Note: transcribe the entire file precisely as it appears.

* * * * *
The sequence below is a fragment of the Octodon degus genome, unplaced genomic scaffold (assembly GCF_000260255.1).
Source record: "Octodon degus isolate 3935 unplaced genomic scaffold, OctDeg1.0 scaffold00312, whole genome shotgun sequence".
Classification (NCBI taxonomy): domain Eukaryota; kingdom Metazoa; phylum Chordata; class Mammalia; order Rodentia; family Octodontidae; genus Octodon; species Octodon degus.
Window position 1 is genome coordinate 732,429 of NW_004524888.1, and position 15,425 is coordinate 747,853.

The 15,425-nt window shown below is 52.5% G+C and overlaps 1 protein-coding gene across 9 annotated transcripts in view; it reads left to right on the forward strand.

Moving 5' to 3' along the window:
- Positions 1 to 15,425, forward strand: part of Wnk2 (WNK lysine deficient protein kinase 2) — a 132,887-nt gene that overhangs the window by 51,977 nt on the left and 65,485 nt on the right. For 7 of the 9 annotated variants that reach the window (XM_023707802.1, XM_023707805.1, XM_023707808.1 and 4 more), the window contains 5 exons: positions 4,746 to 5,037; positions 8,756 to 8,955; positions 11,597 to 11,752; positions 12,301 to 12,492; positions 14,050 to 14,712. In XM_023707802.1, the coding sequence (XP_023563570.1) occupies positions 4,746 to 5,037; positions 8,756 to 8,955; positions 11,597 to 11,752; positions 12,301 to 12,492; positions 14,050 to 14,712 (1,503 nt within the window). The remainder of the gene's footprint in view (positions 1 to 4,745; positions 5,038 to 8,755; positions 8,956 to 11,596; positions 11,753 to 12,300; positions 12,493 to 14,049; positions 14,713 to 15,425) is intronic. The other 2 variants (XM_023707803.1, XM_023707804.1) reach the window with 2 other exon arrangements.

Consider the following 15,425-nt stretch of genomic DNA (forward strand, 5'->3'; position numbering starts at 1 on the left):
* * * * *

The sequence below is a fragment of the Octodon degus genome, unplaced genomic scaffold (assembly GCF_000260255.1).
Source record: "Octodon degus isolate 3935 unplaced genomic scaffold, OctDeg1.0 scaffold00312, whole genome shotgun sequence".
Classification (NCBI taxonomy): domain Eukaryota; kingdom Metazoa; phylum Chordata; class Mammalia; order Rodentia; family Octodontidae; genus Octodon; species Octodon degus.
Window position 1 is genome coordinate 732,429 of NW_004524888.1, and position 15,425 is coordinate 747,853.

The 15,425-nt window shown below is 52.5% G+C and overlaps 1 protein-coding gene across 9 annotated transcripts in view; it reads left to right on the forward strand.

Moving 5' to 3' along the window:
- Positions 1 to 15,425, forward strand: part of Wnk2 (WNK lysine deficient protein kinase 2) — a 132,887-nt gene that overhangs the window by 51,977 nt on the left and 65,485 nt on the right. For 7 of the 9 annotated variants that reach the window (XM_023707802.1, XM_023707805.1, XM_023707808.1 and 4 more), the window contains 5 exons: positions 4,746 to 5,037; positions 8,756 to 8,955; positions 11,597 to 11,752; positions 12,301 to 12,492; positions 14,050 to 14,712. In XM_023707802.1, the coding sequence (XP_023563570.1) occupies positions 4,746 to 5,037; positions 8,756 to 8,955; positions 11,597 to 11,752; positions 12,301 to 12,492; positions 14,050 to 14,712 (1,503 nt within the window). The remainder of the gene's footprint in view (positions 1 to 4,745; positions 5,038 to 8,755; positions 8,956 to 11,596; positions 11,753 to 12,300; positions 12,493 to 14,049; positions 14,713 to 15,425) is intronic. The other 2 variants (XM_023707803.1, XM_023707804.1) reach the window with 2 other exon arrangements.

Consider the following 15,425-nt stretch of genomic DNA (forward strand, 5'->3'; position numbering starts at 1 on the left):